Miami Dolphins

Report: Miami Dolphins trying to trade receiver Mike Wallace

With the offense on the field, Miami Dolphins Mike Wallace sits on the bench in the final minutes of the fourth quarter as they play the New York Jets at Sun Life Stadium in Miami Gardens, Dec. 28, 2014.
With the offense on the field, Miami Dolphins Mike Wallace sits on the bench in the final minutes of the fourth quarter as they play the New York Jets at Sun Life Stadium in Miami Gardens, Dec. 28, 2014. MIAMI HERALD STAFF

Is Mike Wallace’s remaining time with the Miami Dolphins down to days, not years?

NFL Network reported late Wednesday that the team is trying to trade Wallace, based on dissatisfaction with both his level of play and his interaction with coaches and teammates.

Wallace famously sat out the second half of the team’s Week 17 loss to the Jets after frustration over his role boiled over during a sideline dispute.

The Miami Herald reported at the time that Wallace refused to re-enter the game if the team wasn’t going to use him in a way he saw fit. Wallace was brought in to be a deep threat, but the Dolphins essentially turned him into a possession receiver last year.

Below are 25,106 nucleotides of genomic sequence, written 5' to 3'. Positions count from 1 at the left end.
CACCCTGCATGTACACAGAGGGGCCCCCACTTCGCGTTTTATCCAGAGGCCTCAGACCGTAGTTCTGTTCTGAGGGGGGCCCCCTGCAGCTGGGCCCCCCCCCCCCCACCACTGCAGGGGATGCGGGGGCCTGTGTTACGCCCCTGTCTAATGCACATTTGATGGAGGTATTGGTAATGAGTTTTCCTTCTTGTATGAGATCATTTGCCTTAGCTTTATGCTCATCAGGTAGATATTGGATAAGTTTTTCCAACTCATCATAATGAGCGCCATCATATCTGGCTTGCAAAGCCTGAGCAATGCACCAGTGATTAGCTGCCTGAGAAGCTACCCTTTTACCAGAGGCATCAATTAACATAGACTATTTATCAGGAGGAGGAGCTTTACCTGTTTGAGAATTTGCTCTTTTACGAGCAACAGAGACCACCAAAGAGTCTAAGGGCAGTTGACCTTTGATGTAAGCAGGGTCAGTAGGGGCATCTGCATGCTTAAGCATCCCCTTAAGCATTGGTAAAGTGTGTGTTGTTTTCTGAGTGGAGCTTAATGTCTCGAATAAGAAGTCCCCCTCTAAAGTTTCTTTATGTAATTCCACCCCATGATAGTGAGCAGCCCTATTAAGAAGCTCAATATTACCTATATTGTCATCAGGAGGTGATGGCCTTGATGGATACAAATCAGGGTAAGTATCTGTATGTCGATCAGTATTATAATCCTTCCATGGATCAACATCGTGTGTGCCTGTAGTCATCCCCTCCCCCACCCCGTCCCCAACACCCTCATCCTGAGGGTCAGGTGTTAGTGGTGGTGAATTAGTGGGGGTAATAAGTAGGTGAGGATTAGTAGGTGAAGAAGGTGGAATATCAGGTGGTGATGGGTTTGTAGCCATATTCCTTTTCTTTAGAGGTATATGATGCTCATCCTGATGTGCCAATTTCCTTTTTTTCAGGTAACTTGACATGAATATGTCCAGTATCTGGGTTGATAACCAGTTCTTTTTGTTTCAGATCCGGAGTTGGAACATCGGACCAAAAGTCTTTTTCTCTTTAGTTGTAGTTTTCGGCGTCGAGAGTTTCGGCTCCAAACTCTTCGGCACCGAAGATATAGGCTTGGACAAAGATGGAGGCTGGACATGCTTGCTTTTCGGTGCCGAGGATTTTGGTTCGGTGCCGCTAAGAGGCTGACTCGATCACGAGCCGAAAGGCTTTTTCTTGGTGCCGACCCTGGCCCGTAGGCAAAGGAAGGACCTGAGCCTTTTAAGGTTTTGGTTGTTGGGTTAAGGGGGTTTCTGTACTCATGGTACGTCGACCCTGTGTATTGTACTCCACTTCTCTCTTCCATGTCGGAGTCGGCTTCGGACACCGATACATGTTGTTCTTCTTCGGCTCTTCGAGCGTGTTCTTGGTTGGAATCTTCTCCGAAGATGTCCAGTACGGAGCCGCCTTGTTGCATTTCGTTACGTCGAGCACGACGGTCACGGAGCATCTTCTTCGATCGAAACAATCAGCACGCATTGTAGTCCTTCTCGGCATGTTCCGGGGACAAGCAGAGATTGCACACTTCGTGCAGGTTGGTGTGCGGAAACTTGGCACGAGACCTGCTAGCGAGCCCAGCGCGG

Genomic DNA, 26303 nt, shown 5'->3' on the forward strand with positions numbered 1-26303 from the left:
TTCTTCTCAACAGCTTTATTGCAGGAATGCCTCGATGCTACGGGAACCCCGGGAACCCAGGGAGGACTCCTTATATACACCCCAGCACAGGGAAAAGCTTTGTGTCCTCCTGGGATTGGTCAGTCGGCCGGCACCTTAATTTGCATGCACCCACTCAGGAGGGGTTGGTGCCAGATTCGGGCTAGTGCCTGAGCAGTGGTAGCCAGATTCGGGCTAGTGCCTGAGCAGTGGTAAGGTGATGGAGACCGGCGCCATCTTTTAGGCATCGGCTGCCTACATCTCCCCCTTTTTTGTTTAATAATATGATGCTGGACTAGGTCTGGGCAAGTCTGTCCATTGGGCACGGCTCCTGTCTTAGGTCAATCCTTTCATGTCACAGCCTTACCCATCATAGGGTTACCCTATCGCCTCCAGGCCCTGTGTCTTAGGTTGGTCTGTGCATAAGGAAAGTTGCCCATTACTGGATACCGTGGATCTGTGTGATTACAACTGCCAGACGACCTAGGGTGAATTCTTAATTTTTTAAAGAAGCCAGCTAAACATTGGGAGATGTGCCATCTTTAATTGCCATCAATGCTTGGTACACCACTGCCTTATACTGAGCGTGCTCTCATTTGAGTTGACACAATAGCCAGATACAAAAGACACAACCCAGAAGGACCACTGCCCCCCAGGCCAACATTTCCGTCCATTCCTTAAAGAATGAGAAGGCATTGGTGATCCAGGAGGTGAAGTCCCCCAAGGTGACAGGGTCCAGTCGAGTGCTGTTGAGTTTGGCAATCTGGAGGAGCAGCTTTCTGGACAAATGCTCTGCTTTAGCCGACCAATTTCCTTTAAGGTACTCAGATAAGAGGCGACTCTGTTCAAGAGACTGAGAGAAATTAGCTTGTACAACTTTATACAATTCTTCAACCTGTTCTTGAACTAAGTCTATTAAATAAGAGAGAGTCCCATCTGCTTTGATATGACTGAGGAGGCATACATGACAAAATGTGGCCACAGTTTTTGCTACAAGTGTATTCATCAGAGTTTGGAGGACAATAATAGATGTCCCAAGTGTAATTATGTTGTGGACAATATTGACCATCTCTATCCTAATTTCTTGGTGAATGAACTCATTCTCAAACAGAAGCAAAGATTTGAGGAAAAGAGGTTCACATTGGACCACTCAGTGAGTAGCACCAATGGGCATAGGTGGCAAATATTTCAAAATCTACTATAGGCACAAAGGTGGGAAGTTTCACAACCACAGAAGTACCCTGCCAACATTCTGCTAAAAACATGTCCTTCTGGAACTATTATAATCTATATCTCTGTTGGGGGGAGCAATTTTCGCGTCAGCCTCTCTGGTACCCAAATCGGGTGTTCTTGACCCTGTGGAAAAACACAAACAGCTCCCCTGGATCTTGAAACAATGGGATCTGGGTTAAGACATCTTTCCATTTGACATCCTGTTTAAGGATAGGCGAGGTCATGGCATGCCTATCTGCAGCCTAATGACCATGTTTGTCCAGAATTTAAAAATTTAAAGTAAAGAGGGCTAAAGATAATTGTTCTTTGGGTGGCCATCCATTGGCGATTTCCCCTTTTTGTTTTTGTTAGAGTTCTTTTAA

Fast-forward two months, and NFL Network’s report suggests that the team is at least considering parting ways with its highest-paid player. If he would play for the Dolphins on his current contract, Wallace would cost the team $12.1 million against the cap.

The question in league circles Wednesday: Why would any team give up an asset for him if it believes he can be had cheaper and without surrendering a draft pick in a couple of weeks?

That’s why Wallace, who is due $9.9 million in salary this season (including $3 million guaranteed if he’s on the roster March 14), might ultimately be impossible to move unless he agrees to restructure his contract.

If the Dolphins do indeed want to turn the page, a trade would probably be the best of a bad situation. A trade without a restructure would come with $6.6 million in dead money. If that fails and the Dolphins decide to cut Wallace, they would probably do so before March 14 with a June 1 designation, an accounting trick that would spread the salary-cap pain over two seasons.

If a team would trade for Wallace without reworking his contract, he would be owed $32.8 million over the next three seasons; industry insiders scoff at the idea that he would command anywhere near that on the open market.

Ravens owner Steve Bisciotti gave voice to that sentiment Tuesday, when he told Baltimore reporters: “I don’t think anybody thinks that that was a good deal [for the Dolphins].”

The Dolphins might have telegraphed their thinking this week when they unveiled a preview center promoting their stadium renovations that featured many of their star players. Wallace’s likeness was conspicuously not used in any of the promotional material.

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